Matt Knutson: An apple a day will keep the doctor away

Published 12:03 am Friday, April 7, 2017

Things I Tell My Wife by Matt Knutson

You never told me we had apples,” I said to my wife after I remarked that we should have more fruit in the house. I’m the first to admit that I’m not the best eater of fruits and vegetables, but now that our daughter is more aware of what we are eating, I figured I could be doing a better job. Apples and bananas are my go-to fruits, while Sera is less discriminatory. I think growing up on an island better prepped her for this kind of thing.

Of course Sera’s response to my statement was that she did tell me we had apples. In fact, we’ve had apples for many days in the same refrigerator drawer that they are always kept. I just haven’t looked for them. It was at this point when I realized I had a problem. Likely weeks ago, I had bitten into a bad apple and, likely wrongly, assumed everything else in the drawer must also be bad. Still bitter over that apple, I didn’t actually throw any of the other apples away despite thinking they were no good. Sera, however, had done so, and the new delicious apples were being neglected due to my irrational reaction.

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I wonder how often we come to an inaccurate conclusion and continue to cling to it. It’s hard to admit we’re wrong, but it’s better to do it sooner rather than later. Sometimes I guess you just don’t know you’re wrong until two weeks worth of apples have to be thrown out. From now on, I’ll have to listen a little more closely when Sera shares she bought apples from the grocery store.

The other plight in my journey to eat a little healthier is that Gracelyn is now actively trying to eat whatever I have in my hand. In an effort to expand her horizons, one day I did offer her a bite of my apple. Things escalated quickly from there, and my daughter made it known that all future apples are to be a joint effort in consumption. I’ve even tried to sneak one into another room, but she heard the crisp crunch and came waddling through the doorway while adorably shouting, “App-all!” When I surrendered the apple to her little mouth and hands, she nibbled on it for about five minutes, refused to let me have another bite and placed it gently on the carpet for our dog to play with at her leisure. I was not thrilled.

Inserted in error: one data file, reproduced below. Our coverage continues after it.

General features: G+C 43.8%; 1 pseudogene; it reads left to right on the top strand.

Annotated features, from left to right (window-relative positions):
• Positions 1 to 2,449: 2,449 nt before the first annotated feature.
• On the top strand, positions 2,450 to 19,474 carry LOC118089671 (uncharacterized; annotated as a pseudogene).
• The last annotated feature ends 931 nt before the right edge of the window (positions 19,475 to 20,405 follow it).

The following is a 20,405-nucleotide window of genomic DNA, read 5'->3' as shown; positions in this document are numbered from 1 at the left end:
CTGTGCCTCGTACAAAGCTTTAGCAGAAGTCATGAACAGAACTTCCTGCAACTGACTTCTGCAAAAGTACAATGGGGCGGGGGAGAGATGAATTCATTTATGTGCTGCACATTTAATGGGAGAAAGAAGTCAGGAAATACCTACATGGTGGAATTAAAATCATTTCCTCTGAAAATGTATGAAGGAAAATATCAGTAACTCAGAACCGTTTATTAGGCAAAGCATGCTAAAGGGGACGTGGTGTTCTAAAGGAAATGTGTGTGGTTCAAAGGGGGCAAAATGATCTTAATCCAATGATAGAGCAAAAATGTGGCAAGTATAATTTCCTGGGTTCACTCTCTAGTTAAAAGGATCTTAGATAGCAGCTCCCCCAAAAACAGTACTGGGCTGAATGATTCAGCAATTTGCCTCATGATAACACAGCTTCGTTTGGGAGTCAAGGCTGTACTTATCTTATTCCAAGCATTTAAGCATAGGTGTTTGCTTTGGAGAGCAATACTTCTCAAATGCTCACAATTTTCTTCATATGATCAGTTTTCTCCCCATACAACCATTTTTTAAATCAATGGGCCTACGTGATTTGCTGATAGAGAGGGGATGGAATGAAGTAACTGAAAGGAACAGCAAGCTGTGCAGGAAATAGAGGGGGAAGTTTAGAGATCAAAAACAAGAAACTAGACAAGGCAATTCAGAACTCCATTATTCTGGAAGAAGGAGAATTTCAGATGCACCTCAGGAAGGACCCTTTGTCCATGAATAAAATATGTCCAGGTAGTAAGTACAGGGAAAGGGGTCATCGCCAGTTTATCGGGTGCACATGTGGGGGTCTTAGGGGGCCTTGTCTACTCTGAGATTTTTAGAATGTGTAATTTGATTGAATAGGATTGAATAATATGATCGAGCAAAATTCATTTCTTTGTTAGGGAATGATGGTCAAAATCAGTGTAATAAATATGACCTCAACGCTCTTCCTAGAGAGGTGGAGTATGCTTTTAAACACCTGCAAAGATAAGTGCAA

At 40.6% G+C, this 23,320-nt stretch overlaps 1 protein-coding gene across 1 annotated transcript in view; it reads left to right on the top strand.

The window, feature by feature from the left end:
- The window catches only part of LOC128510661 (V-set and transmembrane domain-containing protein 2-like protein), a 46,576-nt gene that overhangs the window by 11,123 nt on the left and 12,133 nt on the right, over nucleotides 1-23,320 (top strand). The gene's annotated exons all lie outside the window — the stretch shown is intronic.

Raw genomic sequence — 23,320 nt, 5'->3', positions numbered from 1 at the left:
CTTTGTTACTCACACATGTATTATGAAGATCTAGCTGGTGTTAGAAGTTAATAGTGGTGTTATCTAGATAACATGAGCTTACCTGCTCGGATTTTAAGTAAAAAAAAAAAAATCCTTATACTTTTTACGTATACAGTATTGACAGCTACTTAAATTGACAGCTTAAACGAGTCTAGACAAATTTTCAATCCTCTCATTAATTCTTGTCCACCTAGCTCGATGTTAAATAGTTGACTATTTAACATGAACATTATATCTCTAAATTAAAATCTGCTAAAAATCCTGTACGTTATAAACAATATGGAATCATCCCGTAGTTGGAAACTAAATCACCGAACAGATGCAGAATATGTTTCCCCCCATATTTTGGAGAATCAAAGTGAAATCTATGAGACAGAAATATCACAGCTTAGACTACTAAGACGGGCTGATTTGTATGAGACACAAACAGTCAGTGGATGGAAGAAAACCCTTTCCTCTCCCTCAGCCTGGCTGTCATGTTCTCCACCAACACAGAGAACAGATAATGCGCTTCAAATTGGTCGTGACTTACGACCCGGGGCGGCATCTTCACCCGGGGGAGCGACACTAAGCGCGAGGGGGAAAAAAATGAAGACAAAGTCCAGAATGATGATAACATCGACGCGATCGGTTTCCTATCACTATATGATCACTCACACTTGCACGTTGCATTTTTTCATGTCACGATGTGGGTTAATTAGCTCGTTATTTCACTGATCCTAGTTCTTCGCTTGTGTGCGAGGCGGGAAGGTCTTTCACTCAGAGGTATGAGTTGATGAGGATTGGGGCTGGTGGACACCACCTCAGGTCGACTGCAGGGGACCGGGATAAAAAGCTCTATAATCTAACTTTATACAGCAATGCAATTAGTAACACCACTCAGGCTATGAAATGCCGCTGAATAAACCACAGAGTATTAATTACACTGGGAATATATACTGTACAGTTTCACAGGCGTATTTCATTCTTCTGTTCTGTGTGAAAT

Another conscious choice that I recently made toward eating healthy was to no longer order soda while at restaurants. I was feeling pretty good about this, until I shared with Sera that I was now ordering chocolate shakes. Apparently my positive thoughts about increasing my dairy intake isn’t as entirely healthy as I had hoped for it to be. At least Sera found amusement in my attempt. It’s just another lesson better learned sooner rather than later.

Apples and other fruits have been helping people learn throughout the course of history. Legend has it that an apple hitting Isaac Newton prompted his law of gravity. You might recall the cherry tree story about President George Washington, reminding us all of the importance of telling the truth. Then there’s the forbidden fruit in the garden from the book of Genesis in the Bible. I’m beginning to think that if there’s a lesson to be learned, you should keep fresh produce nearby. Maybe that’s the real secret behind the phrase, “An apple a day keeps the doctor away.”

For now, I’ll continue to increase my intake of fruits and vegetables to better model healthy eating for my daughter. Hopefully she’ll move on from my apples and want her own, in addition to pursuing other fruits like oranges, bananas and sliced-up grapes. It’s not a decision that I should have been dependent on my daughter to help me make, but at least I’m coming around to making the right choice now. Our fridge is fully-stocked, and I’m going to make a solid attempt to clean out that apple drawer before any go bad. I’ll have to keep reminding myself that one bad apple doesn’t spoil the bunch.

Matt Knutson is a communication specialist in Rochester.